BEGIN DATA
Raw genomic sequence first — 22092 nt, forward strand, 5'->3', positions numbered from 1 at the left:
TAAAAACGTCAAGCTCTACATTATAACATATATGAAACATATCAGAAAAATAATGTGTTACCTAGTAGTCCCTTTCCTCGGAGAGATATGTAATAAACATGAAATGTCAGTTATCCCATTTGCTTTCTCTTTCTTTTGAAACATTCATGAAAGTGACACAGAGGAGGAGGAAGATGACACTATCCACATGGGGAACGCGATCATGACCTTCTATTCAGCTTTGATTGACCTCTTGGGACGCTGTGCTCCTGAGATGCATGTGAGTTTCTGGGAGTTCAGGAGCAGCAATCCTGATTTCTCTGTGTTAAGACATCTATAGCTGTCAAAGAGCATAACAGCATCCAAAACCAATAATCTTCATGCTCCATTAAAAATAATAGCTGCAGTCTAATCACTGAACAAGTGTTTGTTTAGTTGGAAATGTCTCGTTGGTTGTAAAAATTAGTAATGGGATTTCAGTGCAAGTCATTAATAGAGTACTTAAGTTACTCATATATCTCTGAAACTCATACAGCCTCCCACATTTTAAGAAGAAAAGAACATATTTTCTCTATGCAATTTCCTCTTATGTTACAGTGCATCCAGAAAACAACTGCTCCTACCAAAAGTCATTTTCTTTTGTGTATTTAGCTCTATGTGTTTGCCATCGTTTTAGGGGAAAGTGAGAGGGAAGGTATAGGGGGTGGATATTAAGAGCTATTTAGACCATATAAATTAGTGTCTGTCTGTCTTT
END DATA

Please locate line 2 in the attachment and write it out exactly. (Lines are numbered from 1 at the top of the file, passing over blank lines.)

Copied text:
TAAAAACGTCAAGCTCTACATTATAACATATATGAAACATATCAGAAAAATAATGTGTTACCTAGTAGTCCCTTTCCTCGGAGAGATATGTAATAAACATGAAATGTCAGTTATCCCATTTGCTTTCTCTTTCTTTTGAAACATTCATGAAAGTGACACAGAGGAGGAGGAAGATGACACTATCCACATGGGGAACGCGATCATGACCTTCTATTCAGCTTTGATTGACCTCTTGGGACGCTGTGCTCCTGAGATGCATGTGAGTTTCTGGGAGTTCAGGAGCAGCAATCCTGATTTCTCTGTGTTAAGACATCTATAGCTGTCAAAGAGCATAACAGCATCCAAAACCAATAATCTTCATGCTCCATTAAAAATAATAGCTGCAGTCTAATCACTGAACAAGTGTTTGTTTAGTTGGAAATGTCTCGTTGGTTGTAAAAATTAGTAATGGGATTTCAGTGCAAGTCATTAATAGAGTACTTAAGTTACTCATATATCTCTGAAACTCATACAGCCTCCCACATTTTAAGAAGAAAAGAACATATTTTCTCTATGCAATTTCCTCTTATGTTACAGTGCATCCAGAAAACAACTGCTCCTACCAAAAGTCATTTTCTTTTGTGTATTTAGCTCTATGTGTTTGCCATCGTTTTAGGGGAAAGTGAGAGGGAAGGTATAGGGGGTGGATATTAAGAGCTATTTAGACCATATAAATTAGTGTCTGTCTGTCTTT